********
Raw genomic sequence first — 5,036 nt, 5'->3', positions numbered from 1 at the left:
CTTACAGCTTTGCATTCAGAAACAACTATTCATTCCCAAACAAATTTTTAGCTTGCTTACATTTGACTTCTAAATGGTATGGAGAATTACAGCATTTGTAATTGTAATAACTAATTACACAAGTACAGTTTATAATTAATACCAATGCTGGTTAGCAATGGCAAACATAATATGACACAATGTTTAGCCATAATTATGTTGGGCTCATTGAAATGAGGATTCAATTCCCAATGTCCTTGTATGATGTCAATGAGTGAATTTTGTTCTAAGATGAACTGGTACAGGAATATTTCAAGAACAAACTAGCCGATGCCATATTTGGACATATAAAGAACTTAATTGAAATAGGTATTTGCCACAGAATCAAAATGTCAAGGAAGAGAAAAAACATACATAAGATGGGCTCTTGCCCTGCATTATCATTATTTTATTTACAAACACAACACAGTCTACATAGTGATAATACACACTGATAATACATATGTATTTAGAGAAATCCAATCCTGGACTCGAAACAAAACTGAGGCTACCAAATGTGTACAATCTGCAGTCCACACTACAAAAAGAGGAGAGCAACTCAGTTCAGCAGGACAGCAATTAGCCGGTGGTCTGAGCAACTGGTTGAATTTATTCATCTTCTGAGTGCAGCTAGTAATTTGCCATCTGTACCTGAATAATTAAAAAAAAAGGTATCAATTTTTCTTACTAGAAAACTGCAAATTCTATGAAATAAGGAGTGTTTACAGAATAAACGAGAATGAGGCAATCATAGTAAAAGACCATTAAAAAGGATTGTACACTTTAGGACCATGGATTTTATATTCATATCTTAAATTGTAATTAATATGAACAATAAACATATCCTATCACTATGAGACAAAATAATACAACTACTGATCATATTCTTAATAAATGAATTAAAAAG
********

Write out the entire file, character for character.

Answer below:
Raw genomic sequence first — 5,036 nt, 5'->3', positions numbered from 1 at the left:
CTTACAGCTTTGCATTCAGAAACAACTATTCATTCCCAAACAAATTTTTAGCTTGCTTACATTTGACTTCTAAATGGTATGGAGAATTACAGCATTTGTAATTGTAATAACTAATTACACAAGTACAGTTTATAATTAATACCAATGCTGGTTAGCAATGGCAAACATAATATGACACAATGTTTAGCCATAATTATGTTGGGCTCATTGAAATGAGGATTCAATTCCCAATGTCCTTGTATGATGTCAATGAGTGAATTTTGTTCTAAGATGAACTGGTACAGGAATATTTCAAGAACAAACTAGCCGATGCCATATTTGGACATATAAAGAACTTAATTGAAATAGGTATTTGCCACAGAATCAAAATGTCAAGGAAGAGAAAAAACATACATAAGATGGGCTCTTGCCCTGCATTATCATTATTTTATTTACAAACACAACACAGTCTACATAGTGATAATACACACTGATAATACATATGTATTTAGAGAAATCCAATCCTGGACTCGAAACAAAACTGAGGCTACCAAATGTGTACAATCTGCAGTCCACACTACAAAAAGAGGAGAGCAACTCAGTTCAGCAGGACAGCAATTAGCCGGTGGTCTGAGCAACTGGTTGAATTTATTCATCTTCTGAGTGCAGCTAGTAATTTGCCATCTGTACCTGAATAATTAAAAAAAAAGGTATCAATTTTTCTTACTAGAAAACTGCAAATTCTATGAAATAAGGAGTGTTTACAGAATAAACGAGAATGAGGCAATCATAGTAAAAGACCATTAAAAAGGATTGTACACTTTAGGACCATGGATTTTATATTCATATCTTAAATTGTAATTAATATGAACAATAAACATATCCTATCACTATGAGACAAAATAATACAACTACTGATCATATTCTTAATAAATGAATTAAAAAG